Fear Mongering & the Truth
I find myself amazed at some of the conversations going around some circles in the fire service. Some mention our risk, how dangerous the modern fire ground is and how we must in the name of our safety change the tactics and techniques that having been saving people’s lives for decades. Well for what it is worth here is my 2 cents.
I do not expect anyone who works for me to be a Kamikaze Pilot or to think they have to engage in suicide mission to earn the title of firefighter. We must be as smart as we are aggressive. If we are going to preach about the new science of fire behavior then we must also use an objective, scientific approach to look at all the data.
I mourn those who lost their lives in the line of duty. I have personally attended some of the funerals and know some of the people in the data set that I am about to discuss. Their loss will have an everlasting impact on their families, & organizations. As sad as the loss on any life is, we must look at those losses in context of the issue.
Statistics from the US Fire Administration report that in the period of January 2008 – December 2017 22 firefighters died in the line of duty while preforming rescue & search operations at structure fires. In a 10 year span on average 2.2 firefighters were killed per year while engaged in rescue & search operations at structure fires. I am at loss for finding the words that describes this number as it relates to the data set without being somewhat disarranging to those who made this sacrifice.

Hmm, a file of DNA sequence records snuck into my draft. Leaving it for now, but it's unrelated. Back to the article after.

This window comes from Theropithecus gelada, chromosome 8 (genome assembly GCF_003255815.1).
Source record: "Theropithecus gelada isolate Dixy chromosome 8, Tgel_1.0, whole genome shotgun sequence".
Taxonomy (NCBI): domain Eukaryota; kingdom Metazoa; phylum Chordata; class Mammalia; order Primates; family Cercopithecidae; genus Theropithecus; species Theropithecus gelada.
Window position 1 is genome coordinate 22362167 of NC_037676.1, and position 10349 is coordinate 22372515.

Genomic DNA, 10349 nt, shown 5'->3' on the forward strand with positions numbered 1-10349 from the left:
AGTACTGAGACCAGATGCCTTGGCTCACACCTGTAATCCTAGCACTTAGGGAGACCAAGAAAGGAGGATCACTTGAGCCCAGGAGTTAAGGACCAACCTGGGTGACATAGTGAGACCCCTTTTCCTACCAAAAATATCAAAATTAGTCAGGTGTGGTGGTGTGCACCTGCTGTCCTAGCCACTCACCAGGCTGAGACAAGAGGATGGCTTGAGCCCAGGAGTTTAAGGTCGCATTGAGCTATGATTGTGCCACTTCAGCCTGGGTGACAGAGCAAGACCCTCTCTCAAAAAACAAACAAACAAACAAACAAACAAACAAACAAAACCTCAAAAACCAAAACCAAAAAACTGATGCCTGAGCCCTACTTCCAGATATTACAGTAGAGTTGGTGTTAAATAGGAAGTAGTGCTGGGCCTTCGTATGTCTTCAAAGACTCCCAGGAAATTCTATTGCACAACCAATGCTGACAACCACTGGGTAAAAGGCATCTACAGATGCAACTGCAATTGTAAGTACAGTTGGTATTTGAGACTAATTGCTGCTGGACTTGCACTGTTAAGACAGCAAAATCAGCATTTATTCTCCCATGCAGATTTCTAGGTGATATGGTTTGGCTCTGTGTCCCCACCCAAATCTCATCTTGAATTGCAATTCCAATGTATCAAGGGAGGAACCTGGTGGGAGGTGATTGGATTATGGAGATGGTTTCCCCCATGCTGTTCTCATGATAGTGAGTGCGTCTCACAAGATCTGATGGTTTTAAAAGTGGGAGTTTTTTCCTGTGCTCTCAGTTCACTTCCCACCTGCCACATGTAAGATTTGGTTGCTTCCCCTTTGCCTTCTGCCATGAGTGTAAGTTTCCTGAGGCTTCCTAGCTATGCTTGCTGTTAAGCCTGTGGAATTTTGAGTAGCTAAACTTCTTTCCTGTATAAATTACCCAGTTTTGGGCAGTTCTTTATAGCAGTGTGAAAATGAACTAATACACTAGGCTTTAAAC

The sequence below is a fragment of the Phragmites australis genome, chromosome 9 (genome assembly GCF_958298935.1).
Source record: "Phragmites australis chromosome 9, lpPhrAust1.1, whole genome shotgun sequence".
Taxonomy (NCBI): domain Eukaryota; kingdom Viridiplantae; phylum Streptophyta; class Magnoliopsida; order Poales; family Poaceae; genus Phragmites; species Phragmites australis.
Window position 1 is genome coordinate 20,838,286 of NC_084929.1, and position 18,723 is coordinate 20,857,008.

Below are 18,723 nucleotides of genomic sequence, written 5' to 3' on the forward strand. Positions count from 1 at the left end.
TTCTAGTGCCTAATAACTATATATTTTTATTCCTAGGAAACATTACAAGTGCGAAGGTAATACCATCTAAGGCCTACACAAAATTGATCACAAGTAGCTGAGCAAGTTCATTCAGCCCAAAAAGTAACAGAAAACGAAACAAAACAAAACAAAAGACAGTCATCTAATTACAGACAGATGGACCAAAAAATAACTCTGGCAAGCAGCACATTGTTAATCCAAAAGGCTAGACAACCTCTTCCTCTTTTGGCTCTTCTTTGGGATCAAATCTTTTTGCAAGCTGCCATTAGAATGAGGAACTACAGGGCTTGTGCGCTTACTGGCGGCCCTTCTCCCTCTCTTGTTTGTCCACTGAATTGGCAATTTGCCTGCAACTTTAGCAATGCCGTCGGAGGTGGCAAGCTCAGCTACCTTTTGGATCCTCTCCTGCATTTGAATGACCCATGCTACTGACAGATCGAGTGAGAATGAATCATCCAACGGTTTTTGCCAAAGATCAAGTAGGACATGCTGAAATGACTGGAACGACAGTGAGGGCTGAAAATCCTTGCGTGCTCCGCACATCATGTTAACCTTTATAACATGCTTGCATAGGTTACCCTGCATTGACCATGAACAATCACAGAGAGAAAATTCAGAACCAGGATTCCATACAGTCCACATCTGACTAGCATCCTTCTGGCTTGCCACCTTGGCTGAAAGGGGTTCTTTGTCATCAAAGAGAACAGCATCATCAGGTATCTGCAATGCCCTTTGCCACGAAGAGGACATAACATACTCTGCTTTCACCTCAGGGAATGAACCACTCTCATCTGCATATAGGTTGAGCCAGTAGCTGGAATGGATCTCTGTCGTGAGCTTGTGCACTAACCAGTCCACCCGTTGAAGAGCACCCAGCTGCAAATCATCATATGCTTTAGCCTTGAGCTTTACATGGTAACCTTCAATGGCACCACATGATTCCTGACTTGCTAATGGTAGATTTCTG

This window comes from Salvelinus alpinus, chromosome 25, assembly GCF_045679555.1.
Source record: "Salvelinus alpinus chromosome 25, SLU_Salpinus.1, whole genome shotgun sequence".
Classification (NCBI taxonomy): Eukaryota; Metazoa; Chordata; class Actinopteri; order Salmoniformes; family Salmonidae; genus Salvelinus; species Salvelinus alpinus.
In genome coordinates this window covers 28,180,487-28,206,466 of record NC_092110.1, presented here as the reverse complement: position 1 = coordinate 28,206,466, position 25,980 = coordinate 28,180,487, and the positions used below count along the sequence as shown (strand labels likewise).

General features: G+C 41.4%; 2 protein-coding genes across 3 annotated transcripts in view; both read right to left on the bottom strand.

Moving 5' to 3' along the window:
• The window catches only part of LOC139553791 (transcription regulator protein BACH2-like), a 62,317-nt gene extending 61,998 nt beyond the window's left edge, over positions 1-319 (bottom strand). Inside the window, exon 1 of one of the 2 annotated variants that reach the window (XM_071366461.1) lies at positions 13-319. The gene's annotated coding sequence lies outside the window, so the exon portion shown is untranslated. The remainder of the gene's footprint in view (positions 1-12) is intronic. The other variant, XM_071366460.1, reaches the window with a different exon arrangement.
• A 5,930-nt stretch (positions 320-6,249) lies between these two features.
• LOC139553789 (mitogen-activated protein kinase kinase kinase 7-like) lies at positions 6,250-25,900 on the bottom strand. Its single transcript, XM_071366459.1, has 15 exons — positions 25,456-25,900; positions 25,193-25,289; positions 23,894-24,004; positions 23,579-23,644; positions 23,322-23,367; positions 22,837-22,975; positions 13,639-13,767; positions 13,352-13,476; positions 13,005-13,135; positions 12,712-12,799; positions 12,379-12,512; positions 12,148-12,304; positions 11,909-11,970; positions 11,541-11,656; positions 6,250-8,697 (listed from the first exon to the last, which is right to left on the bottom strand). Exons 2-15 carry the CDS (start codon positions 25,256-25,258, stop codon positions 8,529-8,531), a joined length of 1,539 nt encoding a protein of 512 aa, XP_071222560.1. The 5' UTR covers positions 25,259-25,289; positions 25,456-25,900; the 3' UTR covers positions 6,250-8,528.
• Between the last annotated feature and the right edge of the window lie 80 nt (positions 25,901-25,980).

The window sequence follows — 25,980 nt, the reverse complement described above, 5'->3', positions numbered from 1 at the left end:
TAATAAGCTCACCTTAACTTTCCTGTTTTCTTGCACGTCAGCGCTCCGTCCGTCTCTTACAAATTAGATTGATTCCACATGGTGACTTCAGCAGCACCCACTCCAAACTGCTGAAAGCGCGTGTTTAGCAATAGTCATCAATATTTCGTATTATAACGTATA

Some people in our profession are raising questions about if it is worth the risk to engage in interior structure firefighting. I am floored by that train of thought and embarrassed to admit that there are fellow chief officers who talk like this. 50,000 people die every year in motor vehicle accidents and no one is asking if it is worth the risk to drive a car. We go to fires wearing three thousand dollars’ worth of bunker gear an $8,000,00 SCBA, with hose lines that can generate 160 gpm flow and with all this we are more worried about our safety then we are about Mrs. Smith who is lying in hallway wearing nothing but a nightgown? Oh by the way in the same period that the 22 firefighters died 11,976 civilians died in structure fires in the US.
All the arm chair scientist are real quick to throw out numbers and recite data to further their agenda. Let me introduce some other pieces of information into the conversation. On his website Firefighterrescue.com Chief Curt Isakson reports that 40 civilians were rescued by firefighters form structure fires in the 2 MONTH period from January – February 2019. The number of rescues in a 2 MONTH period is almost double the number of firefighter fatalities in a 10 YEAR period. I will get off my soap box and let the numbers speak for themselves.
My parting words are simple and I think I speak for many chief officers. If you under my command I expect you to always honor and respect the sacrifices made by those who gave their lives in the line of duty. I expect you to be capable and willing to execute your mission in a high risk situation. I expect you to be as smart as you are aggressive, and that these two characteristics are part of your core. I expect you to uphold the traditions of our noble profession, to do the right thing for those we serve, and to always remember that yes. It Is Worth The risk.
By: Chief Dennis Reilly